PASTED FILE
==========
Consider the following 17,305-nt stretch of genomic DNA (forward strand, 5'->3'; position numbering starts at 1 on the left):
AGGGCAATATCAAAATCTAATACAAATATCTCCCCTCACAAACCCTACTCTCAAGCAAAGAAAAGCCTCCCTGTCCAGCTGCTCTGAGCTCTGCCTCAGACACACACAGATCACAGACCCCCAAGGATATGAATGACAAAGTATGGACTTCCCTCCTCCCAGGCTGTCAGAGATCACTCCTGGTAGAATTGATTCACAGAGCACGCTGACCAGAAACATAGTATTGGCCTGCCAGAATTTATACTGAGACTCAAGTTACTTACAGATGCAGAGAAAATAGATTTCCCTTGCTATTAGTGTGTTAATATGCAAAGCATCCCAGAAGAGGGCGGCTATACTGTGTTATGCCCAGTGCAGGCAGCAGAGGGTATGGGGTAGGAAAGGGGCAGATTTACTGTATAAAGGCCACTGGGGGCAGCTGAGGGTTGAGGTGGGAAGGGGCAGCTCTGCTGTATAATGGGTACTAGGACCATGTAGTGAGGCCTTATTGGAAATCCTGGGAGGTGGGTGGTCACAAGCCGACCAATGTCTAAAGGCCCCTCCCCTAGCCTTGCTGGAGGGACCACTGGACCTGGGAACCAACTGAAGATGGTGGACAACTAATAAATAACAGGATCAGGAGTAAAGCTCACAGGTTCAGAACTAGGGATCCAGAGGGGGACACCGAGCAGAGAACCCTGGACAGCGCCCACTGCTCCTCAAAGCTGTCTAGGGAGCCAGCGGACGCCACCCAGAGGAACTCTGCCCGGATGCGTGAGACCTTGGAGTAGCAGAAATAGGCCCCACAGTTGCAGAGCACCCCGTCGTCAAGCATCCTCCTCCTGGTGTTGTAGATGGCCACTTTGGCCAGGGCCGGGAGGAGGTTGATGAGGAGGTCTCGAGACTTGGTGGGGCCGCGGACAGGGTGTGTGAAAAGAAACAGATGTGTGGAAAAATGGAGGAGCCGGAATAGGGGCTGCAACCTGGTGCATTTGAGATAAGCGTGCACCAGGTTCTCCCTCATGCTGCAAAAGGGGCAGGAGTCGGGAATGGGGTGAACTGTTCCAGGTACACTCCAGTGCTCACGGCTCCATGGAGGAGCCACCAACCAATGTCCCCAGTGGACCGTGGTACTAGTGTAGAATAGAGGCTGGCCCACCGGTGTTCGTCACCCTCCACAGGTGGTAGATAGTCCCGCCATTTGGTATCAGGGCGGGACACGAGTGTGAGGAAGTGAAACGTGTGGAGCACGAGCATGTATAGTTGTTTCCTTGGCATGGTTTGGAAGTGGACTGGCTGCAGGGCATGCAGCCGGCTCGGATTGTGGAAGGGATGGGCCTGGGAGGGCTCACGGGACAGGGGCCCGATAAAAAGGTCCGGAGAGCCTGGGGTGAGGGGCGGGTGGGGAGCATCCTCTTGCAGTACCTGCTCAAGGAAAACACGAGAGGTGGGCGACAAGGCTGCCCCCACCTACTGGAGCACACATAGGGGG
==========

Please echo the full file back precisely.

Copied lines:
Consider the following 17,305-nt stretch of genomic DNA (forward strand, 5'->3'; position numbering starts at 1 on the left):
AGGGCAATATCAAAATCTAATACAAATATCTCCCCTCACAAACCCTACTCTCAAGCAAAGAAAAGCCTCCCTGTCCAGCTGCTCTGAGCTCTGCCTCAGACACACACAGATCACAGACCCCCAAGGATATGAATGACAAAGTATGGACTTCCCTCCTCCCAGGCTGTCAGAGATCACTCCTGGTAGAATTGATTCACAGAGCACGCTGACCAGAAACATAGTATTGGCCTGCCAGAATTTATACTGAGACTCAAGTTACTTACAGATGCAGAGAAAATAGATTTCCCTTGCTATTAGTGTGTTAATATGCAAAGCATCCCAGAAGAGGGCGGCTATACTGTGTTATGCCCAGTGCAGGCAGCAGAGGGTATGGGGTAGGAAAGGGGCAGATTTACTGTATAAAGGCCACTGGGGGCAGCTGAGGGTTGAGGTGGGAAGGGGCAGCTCTGCTGTATAATGGGTACTAGGACCATGTAGTGAGGCCTTATTGGAAATCCTGGGAGGTGGGTGGTCACAAGCCGACCAATGTCTAAAGGCCCCTCCCCTAGCCTTGCTGGAGGGACCACTGGACCTGGGAACCAACTGAAGATGGTGGACAACTAATAAATAACAGGATCAGGAGTAAAGCTCACAGGTTCAGAACTAGGGATCCAGAGGGGGACACCGAGCAGAGAACCCTGGACAGCGCCCACTGCTCCTCAAAGCTGTCTAGGGAGCCAGCGGACGCCACCCAGAGGAACTCTGCCCGGATGCGTGAGACCTTGGAGTAGCAGAAATAGGCCCCACAGTTGCAGAGCACCCCGTCGTCAAGCATCCTCCTCCTGGTGTTGTAGATGGCCACTTTGGCCAGGGCCGGGAGGAGGTTGATGAGGAGGTCTCGAGACTTGGTGGGGCCGCGGACAGGGTGTGTGAAAAGAAACAGATGTGTGGAAAAATGGAGGAGCCGGAATAGGGGCTGCAACCTGGTGCATTTGAGATAAGCGTGCACCAGGTTCTCCCTCATGCTGCAAAAGGGGCAGGAGTCGGGAATGGGGTGAACTGTTCCAGGTACACTCCAGTGCTCACGGCTCCATGGAGGAGCCACCAACCAATGTCCCCAGTGGACCGTGGTACTAGTGTAGAATAGAGGCTGGCCCACCGGTGTTCGTCACCCTCCACAGGTGGTAGATAGTCCCGCCATTTGGTATCAGGGCGGGACACGAGTGTGAGGAAGTGAAACGTGTGGAGCACGAGCATGTATAGTTGTTTCCTTGGCATGGTTTGGAAGTGGACTGGCTGCAGGGCATGCAGCCGGCTCGGATTGTGGAAGGGATGGGCCTGGGAGGGCTCACGGGACAGGGGCCCGATAAAAAGGTCCGGAGAGCCTGGGGTGAGGGGCGGGTGGGGAGCATCCTCTTGCAGTACCTGCTCAAGGAAAACACGAGAGGTGGGCGACAAGGCTGCCCCCACCTACTGGAGCACACATAGGGGG